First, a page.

Are you getting enough essential vitamins and minerals?
Research shows it’s a common concern among older adults in the U.S. — the majority of people 55 and older say they use dietary supplements — and for good reason. When our bodies lack essential vitamins and minerals, physical symptoms such as fatigue and muscle aches can ensue. Nutrient deficiencies have also been linked to chronic diseases, like diabetes and osteoporosis.
Different deficiencies can cause different symptoms. To shed light on some of the warning signs, we spoke with Sameera Talegawkar, an associate professor of exercise and nutrition sciences at George Washington University in Washington, D.C.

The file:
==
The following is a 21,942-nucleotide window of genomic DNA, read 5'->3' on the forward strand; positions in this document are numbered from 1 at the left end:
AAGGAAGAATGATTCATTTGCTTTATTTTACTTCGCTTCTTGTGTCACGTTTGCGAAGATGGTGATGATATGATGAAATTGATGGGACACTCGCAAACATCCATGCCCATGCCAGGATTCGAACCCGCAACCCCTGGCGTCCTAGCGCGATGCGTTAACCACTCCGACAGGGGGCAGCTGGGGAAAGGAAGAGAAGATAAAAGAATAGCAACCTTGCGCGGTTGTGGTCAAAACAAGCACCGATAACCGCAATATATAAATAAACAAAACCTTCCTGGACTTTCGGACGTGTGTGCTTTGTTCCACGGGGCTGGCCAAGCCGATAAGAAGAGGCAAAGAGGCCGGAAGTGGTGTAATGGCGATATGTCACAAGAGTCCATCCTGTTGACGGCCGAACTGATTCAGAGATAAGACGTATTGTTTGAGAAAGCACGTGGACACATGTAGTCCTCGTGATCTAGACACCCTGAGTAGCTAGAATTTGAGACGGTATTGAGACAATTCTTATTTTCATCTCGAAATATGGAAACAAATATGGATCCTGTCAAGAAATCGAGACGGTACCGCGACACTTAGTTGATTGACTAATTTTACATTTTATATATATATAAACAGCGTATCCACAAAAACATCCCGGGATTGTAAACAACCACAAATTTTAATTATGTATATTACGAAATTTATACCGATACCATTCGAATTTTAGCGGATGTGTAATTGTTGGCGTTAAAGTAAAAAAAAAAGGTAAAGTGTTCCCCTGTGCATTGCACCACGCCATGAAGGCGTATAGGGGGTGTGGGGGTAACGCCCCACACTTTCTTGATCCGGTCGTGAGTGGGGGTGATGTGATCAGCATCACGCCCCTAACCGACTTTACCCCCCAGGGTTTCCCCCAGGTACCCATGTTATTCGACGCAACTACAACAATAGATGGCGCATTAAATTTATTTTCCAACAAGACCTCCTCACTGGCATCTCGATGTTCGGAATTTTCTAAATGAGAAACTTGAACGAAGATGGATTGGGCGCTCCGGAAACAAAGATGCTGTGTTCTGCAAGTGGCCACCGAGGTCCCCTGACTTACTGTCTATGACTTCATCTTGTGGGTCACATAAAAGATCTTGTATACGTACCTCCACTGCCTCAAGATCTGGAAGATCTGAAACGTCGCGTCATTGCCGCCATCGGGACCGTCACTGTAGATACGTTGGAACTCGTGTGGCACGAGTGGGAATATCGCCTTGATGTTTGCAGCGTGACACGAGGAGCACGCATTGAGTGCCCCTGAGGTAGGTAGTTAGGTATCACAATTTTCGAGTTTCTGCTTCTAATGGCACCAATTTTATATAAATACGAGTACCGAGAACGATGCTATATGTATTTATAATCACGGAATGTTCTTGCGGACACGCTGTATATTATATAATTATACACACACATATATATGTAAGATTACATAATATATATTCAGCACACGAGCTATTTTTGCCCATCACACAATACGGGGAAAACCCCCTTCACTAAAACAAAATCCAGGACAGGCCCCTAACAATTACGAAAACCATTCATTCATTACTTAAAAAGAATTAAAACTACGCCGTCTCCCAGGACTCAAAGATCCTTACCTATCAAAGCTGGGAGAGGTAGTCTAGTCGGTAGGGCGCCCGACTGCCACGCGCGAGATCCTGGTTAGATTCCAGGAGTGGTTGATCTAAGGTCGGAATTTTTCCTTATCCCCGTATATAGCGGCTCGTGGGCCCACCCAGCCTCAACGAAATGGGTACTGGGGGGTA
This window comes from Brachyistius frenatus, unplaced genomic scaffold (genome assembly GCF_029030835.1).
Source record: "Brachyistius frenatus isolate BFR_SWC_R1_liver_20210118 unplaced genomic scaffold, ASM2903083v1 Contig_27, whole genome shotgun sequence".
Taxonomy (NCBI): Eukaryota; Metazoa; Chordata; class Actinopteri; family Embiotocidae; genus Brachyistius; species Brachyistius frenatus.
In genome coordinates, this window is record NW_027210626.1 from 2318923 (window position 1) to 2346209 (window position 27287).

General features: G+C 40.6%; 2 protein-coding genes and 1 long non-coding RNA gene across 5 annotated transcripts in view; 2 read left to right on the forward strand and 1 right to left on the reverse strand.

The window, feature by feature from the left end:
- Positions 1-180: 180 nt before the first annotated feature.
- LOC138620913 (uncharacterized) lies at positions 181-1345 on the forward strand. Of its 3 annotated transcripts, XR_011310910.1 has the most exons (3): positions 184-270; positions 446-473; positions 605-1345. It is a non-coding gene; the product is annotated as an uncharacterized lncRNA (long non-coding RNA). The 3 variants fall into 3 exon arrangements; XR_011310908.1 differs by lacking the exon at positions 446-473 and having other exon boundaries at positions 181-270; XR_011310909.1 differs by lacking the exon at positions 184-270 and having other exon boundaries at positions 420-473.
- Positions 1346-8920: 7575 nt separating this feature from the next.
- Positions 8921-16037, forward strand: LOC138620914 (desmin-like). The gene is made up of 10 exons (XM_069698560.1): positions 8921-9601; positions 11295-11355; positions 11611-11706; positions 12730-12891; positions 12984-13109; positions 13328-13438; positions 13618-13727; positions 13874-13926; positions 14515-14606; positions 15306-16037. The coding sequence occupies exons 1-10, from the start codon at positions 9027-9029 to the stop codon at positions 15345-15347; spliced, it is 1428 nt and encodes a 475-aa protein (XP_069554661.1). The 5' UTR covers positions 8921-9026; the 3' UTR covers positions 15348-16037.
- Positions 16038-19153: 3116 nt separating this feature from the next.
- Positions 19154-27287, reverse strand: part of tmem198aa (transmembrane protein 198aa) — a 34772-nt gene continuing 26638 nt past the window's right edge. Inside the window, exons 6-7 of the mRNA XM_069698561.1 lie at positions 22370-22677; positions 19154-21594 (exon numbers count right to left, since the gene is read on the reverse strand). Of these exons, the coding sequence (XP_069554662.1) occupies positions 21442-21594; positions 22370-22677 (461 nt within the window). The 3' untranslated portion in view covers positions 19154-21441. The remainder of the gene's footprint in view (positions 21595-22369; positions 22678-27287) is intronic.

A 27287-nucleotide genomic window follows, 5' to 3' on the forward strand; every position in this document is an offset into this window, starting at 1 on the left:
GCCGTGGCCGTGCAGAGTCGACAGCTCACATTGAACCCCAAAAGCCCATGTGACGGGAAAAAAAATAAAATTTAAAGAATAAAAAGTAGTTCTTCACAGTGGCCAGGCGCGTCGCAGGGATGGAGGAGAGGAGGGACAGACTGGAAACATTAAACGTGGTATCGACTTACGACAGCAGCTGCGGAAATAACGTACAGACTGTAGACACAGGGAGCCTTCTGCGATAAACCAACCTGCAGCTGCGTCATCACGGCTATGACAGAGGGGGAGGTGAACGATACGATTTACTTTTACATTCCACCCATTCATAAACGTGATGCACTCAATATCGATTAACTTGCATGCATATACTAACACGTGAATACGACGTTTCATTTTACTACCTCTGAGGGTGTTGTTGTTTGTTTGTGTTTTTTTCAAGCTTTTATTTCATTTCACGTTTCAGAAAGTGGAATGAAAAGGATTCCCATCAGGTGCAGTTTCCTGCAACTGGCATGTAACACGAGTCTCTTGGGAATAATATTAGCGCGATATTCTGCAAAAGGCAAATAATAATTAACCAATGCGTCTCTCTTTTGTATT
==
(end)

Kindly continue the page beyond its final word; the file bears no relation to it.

How to detect a deficiency
Keep in mind, the only way to know if you have a nutrient deficiency is by scheduling a doctor’s visit, which may include blood tests to assess your vitamin and mineral levels.
Know that diagnosing deficiencies in older age can present greater complexities due to the presence of chronic diseases and the use of medications. Your doctor must carefully consider these factors and their potential impact on nutrient absorption. “Each nutrient has a physiological function in the body. So, if you have a deficiency, there’s going to be a consequence,” said Talegawkar. “It is important for a physician to take a look at what medications and what health conditions are present before you can diagnose. Some medications might have side effects, which could therefore cause a nutrient deficiency.”
To read about symptoms that may be a sign of nutrition deficiency, from AARP, CLICK HERE.